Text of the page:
In a judgment dated 25 June 2020, the Court of Cassation took a remarkable decision on the possibility for company directors to develop competitive activities after the end of their directorship. A former director of an insurance broker had started a new office with his wife. After his departure, it appeared that a large proportion of the clients of the old firm had joined him. The agreement between the insurance broker and the director did not impose any non-competition obligation after the end of the term of office. However, the Antwerp Court of Appeal ruled that the former director was subject to a post-contractual non-competition obligation and prohibited him from acquiring clients from his old firm for a period of one year after his dismissal. The Court of Cassation broke this order. The judgment of 25 June 2020 provides a clear overview of the applicable principles:

Non-competition obligation for directors in office

A director may not develop activities that are competitive in relation to the activities of the company in which he or she holds a directorship. This rule is not explicit in the law, but there is a legal obligation to perform contracts in good faith that applies to the contract between the director and the company. It follows from this that the director is bound to the company by a loyalty obligation which includes, unless otherwise agreed, not being allowed to perform any activity that competes with the activity performed by the company as long as the directorship lasts.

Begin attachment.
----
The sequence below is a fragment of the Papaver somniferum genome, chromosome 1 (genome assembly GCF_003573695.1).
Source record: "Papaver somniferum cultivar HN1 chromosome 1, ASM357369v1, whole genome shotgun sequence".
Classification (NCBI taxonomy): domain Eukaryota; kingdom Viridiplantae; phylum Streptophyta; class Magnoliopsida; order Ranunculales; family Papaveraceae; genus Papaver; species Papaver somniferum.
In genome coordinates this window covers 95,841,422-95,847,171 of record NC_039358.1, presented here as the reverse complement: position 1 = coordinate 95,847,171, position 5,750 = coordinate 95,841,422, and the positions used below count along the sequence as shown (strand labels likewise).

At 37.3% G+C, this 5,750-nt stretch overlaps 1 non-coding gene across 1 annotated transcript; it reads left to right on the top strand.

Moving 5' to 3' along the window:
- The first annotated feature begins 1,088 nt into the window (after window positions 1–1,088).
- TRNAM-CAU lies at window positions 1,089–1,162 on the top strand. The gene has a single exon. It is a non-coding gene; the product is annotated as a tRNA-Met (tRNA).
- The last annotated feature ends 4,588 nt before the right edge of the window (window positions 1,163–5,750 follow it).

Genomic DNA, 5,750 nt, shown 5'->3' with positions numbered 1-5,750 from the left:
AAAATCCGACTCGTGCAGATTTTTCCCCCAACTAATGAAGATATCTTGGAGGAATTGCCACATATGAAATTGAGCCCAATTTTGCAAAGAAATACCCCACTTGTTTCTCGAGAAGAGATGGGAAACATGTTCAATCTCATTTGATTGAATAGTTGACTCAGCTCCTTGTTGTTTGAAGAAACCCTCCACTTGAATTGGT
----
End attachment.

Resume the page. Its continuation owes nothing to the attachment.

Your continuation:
No non-competition obligation for directors after the end of their term of office

A director’s duty of loyalty ends at the end of his or her term of office. Thereafter he or she may develop competitive activities, unless contractually agreed otherwise. In addition, the general rules on competition continue to apply and former directors may not commit acts of unfair competition.

In order to prevent directors from developing competitive activities following the termination of their term of office, it is appropriate to expressly provide for this non-competition obligation in their agreement with the company.

If you would like our assistance with the review of your current director agreements or require further advice in this matter, please contact us.


Mazars Info September 2020
Mazars Info September 2020